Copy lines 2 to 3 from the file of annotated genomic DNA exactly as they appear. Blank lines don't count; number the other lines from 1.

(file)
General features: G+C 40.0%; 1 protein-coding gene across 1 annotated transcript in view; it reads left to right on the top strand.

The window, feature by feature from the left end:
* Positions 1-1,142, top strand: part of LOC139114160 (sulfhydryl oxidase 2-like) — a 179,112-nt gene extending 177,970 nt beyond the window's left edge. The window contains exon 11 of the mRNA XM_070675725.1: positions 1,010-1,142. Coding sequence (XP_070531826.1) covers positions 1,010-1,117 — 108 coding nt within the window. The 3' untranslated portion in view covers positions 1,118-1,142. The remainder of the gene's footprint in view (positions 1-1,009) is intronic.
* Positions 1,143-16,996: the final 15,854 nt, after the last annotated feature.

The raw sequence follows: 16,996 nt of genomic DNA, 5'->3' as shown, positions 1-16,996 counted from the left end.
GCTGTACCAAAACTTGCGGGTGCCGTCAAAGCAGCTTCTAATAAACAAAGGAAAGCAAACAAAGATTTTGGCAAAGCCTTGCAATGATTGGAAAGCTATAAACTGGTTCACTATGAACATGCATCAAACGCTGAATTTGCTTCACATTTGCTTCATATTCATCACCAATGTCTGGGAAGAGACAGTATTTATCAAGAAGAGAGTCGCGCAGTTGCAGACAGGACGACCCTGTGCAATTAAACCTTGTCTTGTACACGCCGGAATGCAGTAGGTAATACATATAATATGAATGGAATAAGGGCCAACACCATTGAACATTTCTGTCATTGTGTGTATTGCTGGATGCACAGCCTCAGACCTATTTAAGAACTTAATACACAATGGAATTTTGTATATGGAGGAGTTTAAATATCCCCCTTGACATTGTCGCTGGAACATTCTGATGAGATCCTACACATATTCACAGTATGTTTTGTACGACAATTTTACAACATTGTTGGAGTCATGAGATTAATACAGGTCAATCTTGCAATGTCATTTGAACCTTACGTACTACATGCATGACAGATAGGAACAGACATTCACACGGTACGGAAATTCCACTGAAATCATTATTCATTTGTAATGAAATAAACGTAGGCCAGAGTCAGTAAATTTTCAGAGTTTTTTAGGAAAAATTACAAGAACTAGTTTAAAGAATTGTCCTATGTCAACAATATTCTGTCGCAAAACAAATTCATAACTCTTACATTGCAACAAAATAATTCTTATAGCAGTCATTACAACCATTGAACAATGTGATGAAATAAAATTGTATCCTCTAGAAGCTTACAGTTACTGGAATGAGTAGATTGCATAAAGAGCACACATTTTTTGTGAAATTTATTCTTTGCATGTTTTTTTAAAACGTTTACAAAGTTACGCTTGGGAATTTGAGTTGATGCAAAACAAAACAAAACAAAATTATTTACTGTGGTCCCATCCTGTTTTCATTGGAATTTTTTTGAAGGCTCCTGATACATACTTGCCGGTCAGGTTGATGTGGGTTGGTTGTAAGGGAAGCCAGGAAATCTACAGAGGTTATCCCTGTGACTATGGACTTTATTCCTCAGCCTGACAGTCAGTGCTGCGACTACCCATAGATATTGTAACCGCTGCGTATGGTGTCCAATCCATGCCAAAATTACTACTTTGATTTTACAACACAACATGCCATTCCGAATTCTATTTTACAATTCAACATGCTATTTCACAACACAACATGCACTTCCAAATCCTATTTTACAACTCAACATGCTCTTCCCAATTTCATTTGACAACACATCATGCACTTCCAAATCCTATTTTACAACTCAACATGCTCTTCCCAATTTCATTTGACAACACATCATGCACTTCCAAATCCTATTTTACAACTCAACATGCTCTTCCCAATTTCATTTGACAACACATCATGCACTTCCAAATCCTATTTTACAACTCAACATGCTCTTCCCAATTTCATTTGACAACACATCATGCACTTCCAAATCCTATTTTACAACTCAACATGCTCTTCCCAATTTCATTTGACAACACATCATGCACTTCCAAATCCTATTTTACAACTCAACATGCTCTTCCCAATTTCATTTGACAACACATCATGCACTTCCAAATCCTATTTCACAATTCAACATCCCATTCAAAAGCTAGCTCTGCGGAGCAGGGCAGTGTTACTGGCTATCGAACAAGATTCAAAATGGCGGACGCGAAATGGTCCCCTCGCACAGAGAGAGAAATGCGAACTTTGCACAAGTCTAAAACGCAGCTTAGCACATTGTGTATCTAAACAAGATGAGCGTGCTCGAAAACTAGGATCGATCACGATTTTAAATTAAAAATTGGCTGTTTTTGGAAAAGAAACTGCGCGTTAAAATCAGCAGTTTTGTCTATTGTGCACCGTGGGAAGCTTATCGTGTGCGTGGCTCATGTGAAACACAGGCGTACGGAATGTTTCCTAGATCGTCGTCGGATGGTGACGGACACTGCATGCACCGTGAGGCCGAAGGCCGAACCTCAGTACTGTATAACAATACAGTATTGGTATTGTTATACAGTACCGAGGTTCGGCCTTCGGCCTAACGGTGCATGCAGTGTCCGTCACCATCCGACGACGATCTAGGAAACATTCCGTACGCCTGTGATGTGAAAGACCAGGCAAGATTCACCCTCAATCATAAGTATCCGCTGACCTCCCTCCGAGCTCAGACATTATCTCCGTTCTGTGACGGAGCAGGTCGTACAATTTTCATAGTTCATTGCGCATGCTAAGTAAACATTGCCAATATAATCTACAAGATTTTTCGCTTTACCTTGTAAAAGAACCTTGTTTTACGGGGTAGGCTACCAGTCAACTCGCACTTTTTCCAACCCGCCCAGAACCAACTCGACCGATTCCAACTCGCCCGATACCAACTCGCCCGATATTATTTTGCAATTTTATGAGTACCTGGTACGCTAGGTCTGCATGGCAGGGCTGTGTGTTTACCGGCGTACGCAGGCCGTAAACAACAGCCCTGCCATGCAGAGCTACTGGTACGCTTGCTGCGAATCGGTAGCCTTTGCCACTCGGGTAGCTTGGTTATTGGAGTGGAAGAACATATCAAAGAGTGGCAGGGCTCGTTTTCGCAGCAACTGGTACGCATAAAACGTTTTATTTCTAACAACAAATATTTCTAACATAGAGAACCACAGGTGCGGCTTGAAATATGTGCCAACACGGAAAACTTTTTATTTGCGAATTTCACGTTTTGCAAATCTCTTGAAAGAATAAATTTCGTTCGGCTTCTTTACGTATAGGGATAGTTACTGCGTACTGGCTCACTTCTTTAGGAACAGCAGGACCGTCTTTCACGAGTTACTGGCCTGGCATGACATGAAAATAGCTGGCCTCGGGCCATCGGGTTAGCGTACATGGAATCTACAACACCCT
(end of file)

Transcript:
The window, feature by feature from the left end:
* Positions 1-1,142, top strand: part of LOC139114160 (sulfhydryl oxidase 2-like) — a 179,112-nt gene extending 177,970 nt beyond the window's left edge. The window contains exon 11 of the mRNA XM_070675725.1: positions 1,010-1,142. Coding sequence (XP_070531826.1) covers positions 1,010-1,117 — 108 coding nt within the window. The 3' untranslated portion in view covers positions 1,118-1,142. The remainder of the gene's footprint in view (positions 1-1,009) is intronic.